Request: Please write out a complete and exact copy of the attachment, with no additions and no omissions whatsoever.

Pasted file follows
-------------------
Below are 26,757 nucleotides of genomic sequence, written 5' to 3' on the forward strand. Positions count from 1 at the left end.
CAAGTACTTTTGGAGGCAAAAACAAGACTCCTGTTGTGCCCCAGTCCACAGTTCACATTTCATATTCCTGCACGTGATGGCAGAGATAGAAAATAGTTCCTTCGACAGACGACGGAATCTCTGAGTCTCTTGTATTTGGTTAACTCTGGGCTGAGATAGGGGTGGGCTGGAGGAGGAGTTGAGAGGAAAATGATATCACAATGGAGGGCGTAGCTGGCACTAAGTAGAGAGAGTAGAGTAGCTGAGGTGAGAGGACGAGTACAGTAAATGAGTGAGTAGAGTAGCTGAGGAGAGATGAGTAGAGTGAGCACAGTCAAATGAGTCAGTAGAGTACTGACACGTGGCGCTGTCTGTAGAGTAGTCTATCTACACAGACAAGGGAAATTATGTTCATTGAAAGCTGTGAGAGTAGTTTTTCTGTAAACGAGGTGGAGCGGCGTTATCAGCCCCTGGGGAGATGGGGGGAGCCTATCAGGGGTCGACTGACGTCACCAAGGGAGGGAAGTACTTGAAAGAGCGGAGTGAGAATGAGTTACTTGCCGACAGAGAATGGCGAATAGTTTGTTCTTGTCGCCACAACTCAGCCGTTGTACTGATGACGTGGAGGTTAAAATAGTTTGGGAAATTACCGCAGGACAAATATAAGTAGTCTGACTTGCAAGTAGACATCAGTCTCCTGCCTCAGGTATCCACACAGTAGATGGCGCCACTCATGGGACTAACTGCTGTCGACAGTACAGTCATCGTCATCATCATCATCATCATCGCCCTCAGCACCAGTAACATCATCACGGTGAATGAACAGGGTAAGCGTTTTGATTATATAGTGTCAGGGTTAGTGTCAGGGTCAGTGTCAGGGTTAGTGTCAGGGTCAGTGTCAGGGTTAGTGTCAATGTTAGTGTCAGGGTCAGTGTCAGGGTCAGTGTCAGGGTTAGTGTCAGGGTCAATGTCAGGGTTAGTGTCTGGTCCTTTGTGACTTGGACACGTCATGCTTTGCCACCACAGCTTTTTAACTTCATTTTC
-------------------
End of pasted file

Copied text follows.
Below are 26,757 nucleotides of genomic sequence, written 5' to 3' on the forward strand. Positions count from 1 at the left end.
CAAGTACTTTTGGAGGCAAAAACAAGACTCCTGTTGTGCCCCAGTCCACAGTTCACATTTCATATTCCTGCACGTGATGGCAGAGATAGAAAATAGTTCCTTCGACAGACGACGGAATCTCTGAGTCTCTTGTATTTGGTTAACTCTGGGCTGAGATAGGGGTGGGCTGGAGGAGGAGTTGAGAGGAAAATGATATCACAATGGAGGGCGTAGCTGGCACTAAGTAGAGAGAGTAGAGTAGCTGAGGTGAGAGGACGAGTACAGTAAATGAGTGAGTAGAGTAGCTGAGGAGAGATGAGTAGAGTGAGCACAGTCAAATGAGTCAGTAGAGTACTGACACGTGGCGCTGTCTGTAGAGTAGTCTATCTACACAGACAAGGGAAATTATGTTCATTGAAAGCTGTGAGAGTAGTTTTTCTGTAAACGAGGTGGAGCGGCGTTATCAGCCCCTGGGGAGATGGGGGGAGCCTATCAGGGGTCGACTGACGTCACCAAGGGAGGGAAGTACTTGAAAGAGCGGAGTGAGAATGAGTTACTTGCCGACAGAGAATGGCGAATAGTTTGTTCTTGTCGCCACAACTCAGCCGTTGTACTGATGACGTGGAGGTTAAAATAGTTTGGGAAATTACCGCAGGACAAATATAAGTAGTCTGACTTGCAAGTAGACATCAGTCTCCTGCCTCAGGTATCCACACAGTAGATGGCGCCACTCATGGGACTAACTGCTGTCGACAGTACAGTCATCGTCATCATCATCATCATCATCGCCCTCAGCACCAGTAACATCATCACGGTGAATGAACAGGGTAAGCGTTTTGATTATATAGTGTCAGGGTTAGTGTCAGGGTCAGTGTCAGGGTTAGTGTCAGGGTCAGTGTCAGGGTTAGTGTCAATGTTAGTGTCAGGGTCAGTGTCAGGGTCAGTGTCAGGGTTAGTGTCAGGGTCAATGTCAGGGTTAGTGTCTGGTCCTTTGTGACTTGGACACGTCATGCTTTGCCACCACAGCTTTTTAACTTCATTTTC